SI problems are a crapshoot, they never seem to heal 100% and almost always cause issues down the track. My TB gelding has SI issues (probably from racing but who knows) and the only thing that made him truly comfortable was reducing his workload. We'd begun playing with some upper level dressage stuff and he was getting ready to step up to the 90-100cm SJ class but it just made him sore and it just wasn't worth it. He hadn't had too many issues before this point so we believe he redid an old injury in his SI when he was out in the paddock, but even after injections and rehab it was still painful and caused issues when trying to bump up to that next level. So, easiest solution was to reduce the work load, stop jumping regularly and he is happy as larry. I'd imagine massage/physio and injections would be the best management plan, perhaps a joint supplement too?
As for whether its hocks or SI, you'd need to get a full lameness exam for that including nerve blocks I'd imagine. Hind end lameness can be really difficult to pinpoint exactly where its coming from and flexions are often not helpful- Its very difficult to isolate and flex one single joint in the hind leg. X-rays might also be useful to see if there are any arthritic changes in the hocks. Either way, you would most likely need a vet to give you a definite answer.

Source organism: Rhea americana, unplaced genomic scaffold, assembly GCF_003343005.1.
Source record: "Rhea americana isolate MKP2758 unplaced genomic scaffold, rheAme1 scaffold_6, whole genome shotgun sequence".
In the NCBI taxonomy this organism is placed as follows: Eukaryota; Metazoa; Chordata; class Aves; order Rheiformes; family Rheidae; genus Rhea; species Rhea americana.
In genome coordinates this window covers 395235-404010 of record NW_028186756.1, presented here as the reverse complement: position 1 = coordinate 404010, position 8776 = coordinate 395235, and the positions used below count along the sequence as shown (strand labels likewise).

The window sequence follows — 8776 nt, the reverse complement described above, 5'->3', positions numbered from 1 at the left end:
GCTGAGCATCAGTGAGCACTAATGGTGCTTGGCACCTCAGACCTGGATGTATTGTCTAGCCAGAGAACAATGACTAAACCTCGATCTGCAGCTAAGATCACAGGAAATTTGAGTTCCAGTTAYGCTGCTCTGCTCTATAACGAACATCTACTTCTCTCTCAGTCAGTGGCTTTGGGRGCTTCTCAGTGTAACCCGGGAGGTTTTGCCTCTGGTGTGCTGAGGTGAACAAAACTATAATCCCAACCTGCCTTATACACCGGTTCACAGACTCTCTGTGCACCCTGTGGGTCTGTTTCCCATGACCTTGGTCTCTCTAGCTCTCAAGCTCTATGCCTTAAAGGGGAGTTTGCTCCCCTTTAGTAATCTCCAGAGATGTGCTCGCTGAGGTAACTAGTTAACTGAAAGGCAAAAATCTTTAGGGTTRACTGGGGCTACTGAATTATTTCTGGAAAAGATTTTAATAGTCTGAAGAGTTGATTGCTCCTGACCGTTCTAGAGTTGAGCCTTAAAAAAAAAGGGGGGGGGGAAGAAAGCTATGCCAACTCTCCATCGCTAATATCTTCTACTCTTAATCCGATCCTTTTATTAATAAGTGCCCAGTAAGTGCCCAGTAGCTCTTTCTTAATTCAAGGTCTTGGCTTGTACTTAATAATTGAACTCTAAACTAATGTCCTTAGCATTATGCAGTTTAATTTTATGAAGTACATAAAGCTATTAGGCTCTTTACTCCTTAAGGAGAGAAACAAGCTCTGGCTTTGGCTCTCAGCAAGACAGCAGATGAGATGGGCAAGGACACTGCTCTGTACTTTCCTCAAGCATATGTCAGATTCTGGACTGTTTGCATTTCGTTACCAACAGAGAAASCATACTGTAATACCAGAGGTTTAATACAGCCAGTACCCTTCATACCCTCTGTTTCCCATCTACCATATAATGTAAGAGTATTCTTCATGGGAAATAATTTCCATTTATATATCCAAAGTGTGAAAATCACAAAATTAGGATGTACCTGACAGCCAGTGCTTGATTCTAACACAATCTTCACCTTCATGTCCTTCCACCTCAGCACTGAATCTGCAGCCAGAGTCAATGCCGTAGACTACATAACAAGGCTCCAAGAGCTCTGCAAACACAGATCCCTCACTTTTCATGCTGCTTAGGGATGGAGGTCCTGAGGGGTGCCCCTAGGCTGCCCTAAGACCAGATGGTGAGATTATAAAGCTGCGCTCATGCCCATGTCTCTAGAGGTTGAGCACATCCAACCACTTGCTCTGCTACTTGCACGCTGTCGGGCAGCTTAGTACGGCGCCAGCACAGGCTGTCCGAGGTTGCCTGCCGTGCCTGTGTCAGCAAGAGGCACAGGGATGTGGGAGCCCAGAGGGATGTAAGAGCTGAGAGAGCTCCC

Oh well sh** that doesnt make me happy... My horse is dealing with an inflammated SI ligament and is on stallrest for 2 months, with injections... I was told he'd be 100% after :( ****, looks like that might not be the case then.
OP, my horse has arthritis in the hocks (very light, it doesnt really bother him, but he has a shorter stride behind and he takes a bit longer to warm up at the start of a ride) and he did something to his SI ligament a few weeks back so he's currently on stall rest. He did get the injection. My vet also said physiotherapy was an option, which would be 20 sessions, 10 continuous and then 10 'separate' ones. That was out of my budget and not really justified given the age/workload of my pony. My vet said he would heal fine with 2 months stallrest and injections alone. Physiotherapy might be worth looking into for you. My guy is getting massages every other day as well.
If it flares up again after he's done healing and back into work I will look into semi-retiring him to a barn where he can be out in the pasture, and where I will maybe play with liberty training, and hack him out on the trails on weekends. Maybe the occasional tiny jump. He was/is in work where he jumped twice a week (80-90cm) and was ridden almost daily. At any rate, my guy is around 20 years old, so 'early' retirement makes sense for him, I dont know how old your mare is.
We think he hurt himself when he was spooking at everything on a windy day, he probably made a weird movement when shying to the side and bolting at some point. According to the sonogram he has a fairly thinned ligament anyway, which makes him more prone to injury.